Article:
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Our faculty believe strongly in direct interaction with students, and many of our students develop lasting relationships with faculty that continue well beyond the four years spent at the college. This close link between students and faculty is one of the distinct advantages of an education at a small, liberal arts college like Saint Anselm.

Christopher Bruell

Christopher Bruell, Ph.D.
Ph.D. 2013. Northeastern University. Criminology & Justice Policy.

My primary research interest involves investigating the effect that social support has on juveniles and their participation in criminal/deviant behavior. I am always interested in working with students and giving them the opportunity to participate in research that has meaningful real-world implications.

Prof. Kaitlyn Clarke

Kaitlyn Clarke, Ph.D.
P.h.D. 2015. University of Massachusetts at Lowell

I consider myself a generalist in criminology, researching a variety of topics related to social inequality and public policy.I thoroughly enjoy working with students to improve learning and career outcomes.

Prof. Peter Cordella

Peter Cordella, Ph.D. (chair)
Ph.D. 1985. Boston University. Sociology.

As a criminologist my general research and teaching interests include, theories of crime, models of social control, comparative criminal justice systems, violence studies and white collar crime.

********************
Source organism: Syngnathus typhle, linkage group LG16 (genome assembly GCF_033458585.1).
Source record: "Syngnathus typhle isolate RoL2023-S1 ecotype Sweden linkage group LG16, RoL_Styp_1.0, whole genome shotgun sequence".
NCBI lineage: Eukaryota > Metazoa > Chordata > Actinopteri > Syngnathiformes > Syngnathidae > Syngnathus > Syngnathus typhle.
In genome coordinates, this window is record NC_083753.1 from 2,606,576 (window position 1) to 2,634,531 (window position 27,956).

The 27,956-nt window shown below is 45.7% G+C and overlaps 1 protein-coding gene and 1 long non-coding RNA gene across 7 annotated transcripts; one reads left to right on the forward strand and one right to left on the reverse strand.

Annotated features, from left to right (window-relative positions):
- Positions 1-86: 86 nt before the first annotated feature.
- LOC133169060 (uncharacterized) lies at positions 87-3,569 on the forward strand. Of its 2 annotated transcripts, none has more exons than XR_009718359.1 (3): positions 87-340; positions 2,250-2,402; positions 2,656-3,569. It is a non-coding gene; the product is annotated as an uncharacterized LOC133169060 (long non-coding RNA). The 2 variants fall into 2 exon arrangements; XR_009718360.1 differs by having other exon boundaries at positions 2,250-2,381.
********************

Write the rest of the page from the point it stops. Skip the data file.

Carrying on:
Prof. John Humphrey

John Humphrey, Ph.D.
Ph.D. 1973. University of New Hampshire. Sociology.

To better understand the criminal justice system, we must consider "why" and "how" it may not always work. Beyond the introduction to criminal justice, I teach courses on wrongful conviction, deviant behavior and social control, police and society, and global crime and justice.

Liana Pennington

Liana Pennington, Ph.D.
Ph.D 2013. Northeastern University. Law, Policy and Society.

My teaching focuses on criminal law, criminal procedure, and the criminal court process. I am particularly interested in how new technology challenges many of the traditional approaches to criminal law.

Prof. Elaine Rizzo

Elaine Rizzo, Ph.D.
Ph.D. University of New Hampshire. Sociology.

Most of my teaching is in the areas of juvenile justice, and female offenders.  My primary area of teaching and research involves incarcerated women, and I serve in an advisory capacity on two gubernatorial committees on incarcerated women.

Administrative Assistant
Denise Reagan

(603) 641-7034

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